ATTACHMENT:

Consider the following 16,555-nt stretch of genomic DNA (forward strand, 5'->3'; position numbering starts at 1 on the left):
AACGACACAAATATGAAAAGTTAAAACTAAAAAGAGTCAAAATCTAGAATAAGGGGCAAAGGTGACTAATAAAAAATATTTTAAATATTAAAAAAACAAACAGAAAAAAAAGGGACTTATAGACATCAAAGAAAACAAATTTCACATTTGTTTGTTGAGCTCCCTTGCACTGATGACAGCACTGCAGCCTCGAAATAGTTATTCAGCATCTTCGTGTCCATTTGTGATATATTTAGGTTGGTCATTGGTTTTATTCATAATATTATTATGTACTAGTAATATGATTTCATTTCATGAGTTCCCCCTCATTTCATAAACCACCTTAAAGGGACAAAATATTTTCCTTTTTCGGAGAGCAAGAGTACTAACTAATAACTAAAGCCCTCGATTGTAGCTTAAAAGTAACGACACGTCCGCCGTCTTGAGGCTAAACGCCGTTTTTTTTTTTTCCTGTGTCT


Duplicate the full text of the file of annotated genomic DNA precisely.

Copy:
Consider the following 16,555-nt stretch of genomic DNA (forward strand, 5'->3'; position numbering starts at 1 on the left):
AACGACACAAATATGAAAAGTTAAAACTAAAAAGAGTCAAAATCTAGAATAAGGGGCAAAGGTGACTAATAAAAAATATTTTAAATATTAAAAAAACAAACAGAAAAAAAAGGGACTTATAGACATCAAAGAAAACAAATTTCACATTTGTTTGTTGAGCTCCCTTGCACTGATGACAGCACTGCAGCCTCGAAATAGTTATTCAGCATCTTCGTGTCCATTTGTGATATATTTAGGTTGGTCATTGGTTTTATTCATAATATTATTATGTACTAGTAATATGATTTCATTTCATGAGTTCCCCCTCATTTCATAAACCACCTTAAAGGGACAAAATATTTTCCTTTTTCGGAGAGCAAGAGTACTAACTAATAACTAAAGCCCTCGATTGTAGCTTAAAAGTAACGACACGTCCGCCGTCTTGAGGCTAAACGCCGTTTTTTTTTTTTCCTGTGTCT